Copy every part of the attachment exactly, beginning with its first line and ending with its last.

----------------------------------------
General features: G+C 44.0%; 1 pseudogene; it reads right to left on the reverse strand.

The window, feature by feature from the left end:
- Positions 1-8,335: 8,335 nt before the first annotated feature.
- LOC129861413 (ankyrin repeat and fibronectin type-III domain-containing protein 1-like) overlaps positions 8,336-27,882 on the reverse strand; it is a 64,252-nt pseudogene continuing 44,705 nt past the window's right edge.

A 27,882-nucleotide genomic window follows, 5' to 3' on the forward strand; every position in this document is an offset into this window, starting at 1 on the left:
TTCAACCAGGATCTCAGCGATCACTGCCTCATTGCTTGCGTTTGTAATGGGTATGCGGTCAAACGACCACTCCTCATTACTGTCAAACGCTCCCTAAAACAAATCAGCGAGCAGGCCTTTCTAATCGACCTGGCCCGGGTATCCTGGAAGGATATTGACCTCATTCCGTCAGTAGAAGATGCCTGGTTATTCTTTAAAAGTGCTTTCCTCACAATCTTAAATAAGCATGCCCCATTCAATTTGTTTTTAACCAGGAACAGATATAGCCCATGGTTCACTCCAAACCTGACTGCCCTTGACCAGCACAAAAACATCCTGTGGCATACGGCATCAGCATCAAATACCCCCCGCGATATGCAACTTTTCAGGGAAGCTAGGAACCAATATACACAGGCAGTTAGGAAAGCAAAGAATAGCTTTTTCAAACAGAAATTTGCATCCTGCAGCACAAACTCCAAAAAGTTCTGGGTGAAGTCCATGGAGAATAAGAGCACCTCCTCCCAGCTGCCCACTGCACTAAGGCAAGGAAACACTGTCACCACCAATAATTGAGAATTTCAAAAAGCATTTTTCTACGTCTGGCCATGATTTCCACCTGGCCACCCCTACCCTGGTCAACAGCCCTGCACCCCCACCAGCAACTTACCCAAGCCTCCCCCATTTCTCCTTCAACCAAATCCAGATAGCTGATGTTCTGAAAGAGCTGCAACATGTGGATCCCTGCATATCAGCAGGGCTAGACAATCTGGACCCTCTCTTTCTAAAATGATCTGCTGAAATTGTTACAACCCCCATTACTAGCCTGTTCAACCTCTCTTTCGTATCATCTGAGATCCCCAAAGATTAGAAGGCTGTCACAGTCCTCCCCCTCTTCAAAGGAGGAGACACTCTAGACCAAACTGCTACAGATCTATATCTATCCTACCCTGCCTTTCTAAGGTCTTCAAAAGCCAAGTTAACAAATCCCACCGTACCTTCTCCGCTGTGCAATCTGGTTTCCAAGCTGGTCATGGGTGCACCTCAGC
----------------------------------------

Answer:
General features: G+C 44.0%; 1 pseudogene; it reads right to left on the reverse strand.

The window, feature by feature from the left end:
- Positions 1-8,335: 8,335 nt before the first annotated feature.
- LOC129861413 (ankyrin repeat and fibronectin type-III domain-containing protein 1-like) overlaps positions 8,336-27,882 on the reverse strand; it is a 64,252-nt pseudogene continuing 44,705 nt past the window's right edge.

A 27,882-nucleotide genomic window follows, 5' to 3' on the forward strand; every position in this document is an offset into this window, starting at 1 on the left:
TTCAACCAGGATCTCAGCGATCACTGCCTCATTGCTTGCGTTTGTAATGGGTATGCGGTCAAACGACCACTCCTCATTACTGTCAAACGCTCCCTAAAACAAATCAGCGAGCAGGCCTTTCTAATCGACCTGGCCCGGGTATCCTGGAAGGATATTGACCTCATTCCGTCAGTAGAAGATGCCTGGTTATTCTTTAAAAGTGCTTTCCTCACAATCTTAAATAAGCATGCCCCATTCAATTTGTTTTTAACCAGGAACAGATATAGCCCATGGTTCACTCCAAACCTGACTGCCCTTGACCAGCACAAAAACATCCTGTGGCATACGGCATCAGCATCAAATACCCCCCGCGATATGCAACTTTTCAGGGAAGCTAGGAACCAATATACACAGGCAGTTAGGAAAGCAAAGAATAGCTTTTTCAAACAGAAATTTGCATCCTGCAGCACAAACTCCAAAAAGTTCTGGGTGAAGTCCATGGAGAATAAGAGCACCTCCTCCCAGCTGCCCACTGCACTAAGGCAAGGAAACACTGTCACCACCAATAATTGAGAATTTCAAAAAGCATTTTTCTACGTCTGGCCATGATTTCCACCTGGCCACCCCTACCCTGGTCAACAGCCCTGCACCCCCACCAGCAACTTACCCAAGCCTCCCCCATTTCTCCTTCAACCAAATCCAGATAGCTGATGTTCTGAAAGAGCTGCAACATGTGGATCCCTGCATATCAGCAGGGCTAGACAATCTGGACCCTCTCTTTCTAAAATGATCTGCTGAAATTGTTACAACCCCCATTACTAGCCTGTTCAACCTCTCTTTCGTATCATCTGAGATCCCCAAAGATTAGAAGGCTGTCACAGTCCTCCCCCTCTTCAAAGGAGGAGACACTCTAGACCAAACTGCTACAGATCTATATCTATCCTACCCTGCCTTTCTAAGGTCTTCAAAAGCCAAGTTAACAAATCCCACCGTACCTTCTCCGCTGTGCAATCTGGTTTCCAAGCTGGTCATGGGTGCACCTCAGC